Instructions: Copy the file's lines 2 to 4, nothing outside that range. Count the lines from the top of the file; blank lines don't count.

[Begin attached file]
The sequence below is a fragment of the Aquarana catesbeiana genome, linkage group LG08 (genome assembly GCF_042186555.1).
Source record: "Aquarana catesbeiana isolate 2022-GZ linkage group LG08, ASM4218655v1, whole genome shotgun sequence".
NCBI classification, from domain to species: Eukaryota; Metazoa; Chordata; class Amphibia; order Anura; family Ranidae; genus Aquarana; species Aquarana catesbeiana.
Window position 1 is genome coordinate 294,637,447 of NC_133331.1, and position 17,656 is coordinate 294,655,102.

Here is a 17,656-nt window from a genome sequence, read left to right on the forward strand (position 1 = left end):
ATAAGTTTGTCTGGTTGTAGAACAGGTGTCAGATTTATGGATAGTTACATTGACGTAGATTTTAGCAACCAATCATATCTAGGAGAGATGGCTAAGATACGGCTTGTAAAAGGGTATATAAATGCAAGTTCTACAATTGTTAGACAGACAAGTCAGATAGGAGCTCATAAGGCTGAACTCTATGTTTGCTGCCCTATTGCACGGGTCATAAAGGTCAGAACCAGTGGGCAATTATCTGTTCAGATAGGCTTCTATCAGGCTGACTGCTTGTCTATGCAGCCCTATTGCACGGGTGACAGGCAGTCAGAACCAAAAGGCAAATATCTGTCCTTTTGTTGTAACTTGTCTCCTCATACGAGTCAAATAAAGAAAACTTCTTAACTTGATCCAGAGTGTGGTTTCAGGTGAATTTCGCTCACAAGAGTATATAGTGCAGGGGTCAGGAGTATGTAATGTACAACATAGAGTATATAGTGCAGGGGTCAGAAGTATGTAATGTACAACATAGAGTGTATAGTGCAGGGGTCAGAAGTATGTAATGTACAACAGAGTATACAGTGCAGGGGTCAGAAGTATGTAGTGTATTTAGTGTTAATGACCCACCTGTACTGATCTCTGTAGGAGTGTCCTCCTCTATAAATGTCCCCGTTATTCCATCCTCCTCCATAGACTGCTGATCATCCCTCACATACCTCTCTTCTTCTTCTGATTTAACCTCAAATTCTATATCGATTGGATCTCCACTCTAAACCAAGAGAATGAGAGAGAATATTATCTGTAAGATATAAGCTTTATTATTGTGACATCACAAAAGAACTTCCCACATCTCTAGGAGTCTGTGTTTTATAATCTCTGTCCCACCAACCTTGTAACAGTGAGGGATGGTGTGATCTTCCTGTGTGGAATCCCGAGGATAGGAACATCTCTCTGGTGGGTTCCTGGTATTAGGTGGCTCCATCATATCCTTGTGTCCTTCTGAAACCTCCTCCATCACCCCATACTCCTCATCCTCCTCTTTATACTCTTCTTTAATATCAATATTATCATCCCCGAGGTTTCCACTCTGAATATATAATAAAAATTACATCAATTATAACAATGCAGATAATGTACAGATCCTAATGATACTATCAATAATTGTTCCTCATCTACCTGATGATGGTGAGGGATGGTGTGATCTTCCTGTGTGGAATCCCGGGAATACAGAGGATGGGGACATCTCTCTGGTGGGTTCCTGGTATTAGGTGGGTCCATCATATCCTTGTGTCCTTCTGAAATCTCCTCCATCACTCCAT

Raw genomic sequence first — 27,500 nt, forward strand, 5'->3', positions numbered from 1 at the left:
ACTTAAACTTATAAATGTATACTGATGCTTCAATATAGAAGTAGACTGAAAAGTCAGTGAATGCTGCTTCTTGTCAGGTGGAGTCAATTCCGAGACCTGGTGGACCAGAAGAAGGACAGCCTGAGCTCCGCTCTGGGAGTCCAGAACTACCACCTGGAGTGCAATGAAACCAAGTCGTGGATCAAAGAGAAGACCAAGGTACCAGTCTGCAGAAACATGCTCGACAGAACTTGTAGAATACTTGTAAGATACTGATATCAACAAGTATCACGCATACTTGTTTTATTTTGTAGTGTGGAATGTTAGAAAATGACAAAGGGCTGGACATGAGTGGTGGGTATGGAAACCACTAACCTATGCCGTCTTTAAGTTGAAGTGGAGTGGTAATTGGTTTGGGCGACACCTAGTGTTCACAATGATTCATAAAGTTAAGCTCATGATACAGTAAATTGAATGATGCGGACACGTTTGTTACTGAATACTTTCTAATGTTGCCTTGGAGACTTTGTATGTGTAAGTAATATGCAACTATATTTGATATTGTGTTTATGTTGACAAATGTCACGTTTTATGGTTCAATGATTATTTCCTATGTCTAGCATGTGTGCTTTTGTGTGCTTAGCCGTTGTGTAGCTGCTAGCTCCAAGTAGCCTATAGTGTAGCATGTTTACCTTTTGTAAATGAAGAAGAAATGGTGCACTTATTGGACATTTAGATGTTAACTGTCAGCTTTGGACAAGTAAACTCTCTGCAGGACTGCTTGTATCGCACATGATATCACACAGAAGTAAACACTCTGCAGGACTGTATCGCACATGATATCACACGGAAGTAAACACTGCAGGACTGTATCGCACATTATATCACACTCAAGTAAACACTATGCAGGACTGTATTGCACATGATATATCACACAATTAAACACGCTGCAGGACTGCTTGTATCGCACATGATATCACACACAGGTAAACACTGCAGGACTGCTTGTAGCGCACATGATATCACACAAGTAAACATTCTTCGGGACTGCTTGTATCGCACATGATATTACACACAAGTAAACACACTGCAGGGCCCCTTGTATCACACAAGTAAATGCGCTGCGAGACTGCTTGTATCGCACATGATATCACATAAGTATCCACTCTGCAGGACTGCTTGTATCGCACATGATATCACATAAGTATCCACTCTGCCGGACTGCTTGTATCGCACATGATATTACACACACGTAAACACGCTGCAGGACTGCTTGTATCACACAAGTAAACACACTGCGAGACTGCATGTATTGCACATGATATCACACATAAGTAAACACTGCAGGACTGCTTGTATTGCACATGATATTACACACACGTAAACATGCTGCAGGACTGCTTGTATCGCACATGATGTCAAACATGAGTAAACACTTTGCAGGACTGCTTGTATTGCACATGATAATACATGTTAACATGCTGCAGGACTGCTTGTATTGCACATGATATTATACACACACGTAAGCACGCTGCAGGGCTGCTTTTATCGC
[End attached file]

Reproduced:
Source record: "Aquarana catesbeiana isolate 2022-GZ linkage group LG08, ASM4218655v1, whole genome shotgun sequence".
NCBI classification, from domain to species: Eukaryota; Metazoa; Chordata; class Amphibia; order Anura; family Ranidae; genus Aquarana; species Aquarana catesbeiana.
Window position 1 is genome coordinate 294,637,447 of NC_133331.1, and position 17,656 is coordinate 294,655,102.